Maureen Devlin said...

Great post, Liz. I'm one that likes the panel format--enjoy the jumping around. My next step is applying SLA principles (and others) to unit planning with greater depth. I created this template to guide the planning of new units and revision of existing units. I'l love feedback and ideas--that's my action step as I leave Educon. Would like to learn about, and support others' plans. Thanks for posing the challenge.

Miss L said...

I really enjoyed your post! This was my first year that I joined in on EduCon and it was a wonderful experience. I definitely agree that EduCon is a heady experience, I had a difficult time blogging today about my thoughts because there was so much information.
www.misslwholebrainteaching.blogspot.com

Mr. G said...

Great post Liz, and thanks for inviting folks to comment on your last paragraph in Twitter. That's the sort of specific task that it would be good to leave Educon with. I think we need -- as you suggest -- more concrete actions.

This was my first Educon, and I feel like I made a connection with several people who might support me as I start a new school (we only spoke for a few minutes, but we have that Newton connection going and I'd love to keep in touch).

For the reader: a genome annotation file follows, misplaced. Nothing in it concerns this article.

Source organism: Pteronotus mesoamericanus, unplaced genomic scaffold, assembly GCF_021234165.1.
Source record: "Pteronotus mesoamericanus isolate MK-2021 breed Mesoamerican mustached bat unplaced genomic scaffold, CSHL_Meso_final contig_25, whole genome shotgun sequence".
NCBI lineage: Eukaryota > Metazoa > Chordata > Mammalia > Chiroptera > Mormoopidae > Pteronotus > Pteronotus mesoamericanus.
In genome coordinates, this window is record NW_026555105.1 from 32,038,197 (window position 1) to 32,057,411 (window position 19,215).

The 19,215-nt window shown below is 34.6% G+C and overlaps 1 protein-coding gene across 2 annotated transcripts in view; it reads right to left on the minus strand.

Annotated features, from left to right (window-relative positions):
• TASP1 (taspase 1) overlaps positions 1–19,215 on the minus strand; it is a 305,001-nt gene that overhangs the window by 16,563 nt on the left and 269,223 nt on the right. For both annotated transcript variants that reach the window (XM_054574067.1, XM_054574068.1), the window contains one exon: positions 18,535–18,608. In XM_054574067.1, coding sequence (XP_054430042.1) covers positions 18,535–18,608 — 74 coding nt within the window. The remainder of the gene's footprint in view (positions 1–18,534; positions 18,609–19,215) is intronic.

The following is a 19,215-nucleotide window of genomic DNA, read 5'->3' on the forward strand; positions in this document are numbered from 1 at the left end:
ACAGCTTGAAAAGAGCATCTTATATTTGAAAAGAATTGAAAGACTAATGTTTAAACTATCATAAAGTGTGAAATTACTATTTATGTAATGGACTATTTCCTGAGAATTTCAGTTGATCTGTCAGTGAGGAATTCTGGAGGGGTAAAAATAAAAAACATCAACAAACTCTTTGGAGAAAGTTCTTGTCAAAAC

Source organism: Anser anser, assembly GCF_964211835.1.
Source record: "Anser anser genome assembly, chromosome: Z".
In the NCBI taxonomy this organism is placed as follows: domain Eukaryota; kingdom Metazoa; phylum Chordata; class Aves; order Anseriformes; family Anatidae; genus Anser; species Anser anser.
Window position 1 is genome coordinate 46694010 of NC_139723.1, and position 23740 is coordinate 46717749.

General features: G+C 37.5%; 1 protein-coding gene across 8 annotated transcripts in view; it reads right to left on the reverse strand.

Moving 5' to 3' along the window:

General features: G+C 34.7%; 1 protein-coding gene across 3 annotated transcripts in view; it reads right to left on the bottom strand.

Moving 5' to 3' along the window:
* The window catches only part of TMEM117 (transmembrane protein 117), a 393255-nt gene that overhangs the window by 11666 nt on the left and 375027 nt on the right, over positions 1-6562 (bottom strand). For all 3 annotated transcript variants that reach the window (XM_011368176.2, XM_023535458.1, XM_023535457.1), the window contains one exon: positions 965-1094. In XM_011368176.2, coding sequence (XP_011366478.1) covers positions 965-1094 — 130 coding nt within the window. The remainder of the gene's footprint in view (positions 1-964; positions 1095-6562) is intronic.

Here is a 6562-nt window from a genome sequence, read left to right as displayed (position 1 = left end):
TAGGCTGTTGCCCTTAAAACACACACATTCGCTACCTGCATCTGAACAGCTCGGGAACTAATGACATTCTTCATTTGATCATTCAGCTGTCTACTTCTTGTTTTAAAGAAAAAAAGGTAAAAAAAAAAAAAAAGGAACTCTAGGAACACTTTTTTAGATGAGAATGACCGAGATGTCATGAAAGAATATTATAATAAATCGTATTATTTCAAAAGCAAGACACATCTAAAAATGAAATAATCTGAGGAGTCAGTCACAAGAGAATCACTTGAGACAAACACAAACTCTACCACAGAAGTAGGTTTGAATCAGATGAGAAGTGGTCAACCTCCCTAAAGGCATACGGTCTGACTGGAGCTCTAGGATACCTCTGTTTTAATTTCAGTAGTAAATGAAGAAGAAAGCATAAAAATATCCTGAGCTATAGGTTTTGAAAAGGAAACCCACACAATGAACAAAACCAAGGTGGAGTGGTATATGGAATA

I love the idea of publicly sharing our progress on completing that action (I'll be doing that on my blog and on my school's web page, which I plan to launch by mid-February -- but maybe we can set up a google doc with our Educon resolutions... I'll work on that)

I loved your final bold "Boy have I heard a lot of this stuff before" :) I got tired of hearing this sort of thing at conferences and then coming back to my school where change came painfully, glacially slowly and would only be contemplated after several committee meetings.

Imagine what it would look like if you took the folks at Educon, divided them into groups of 20, and said "okay, you 20 people: move together to this new place and start a new school that embodies Educon -- go."

Tony Baldasaro said...

Hi Liz,
Great observations. I'd like to add two more if that's okay.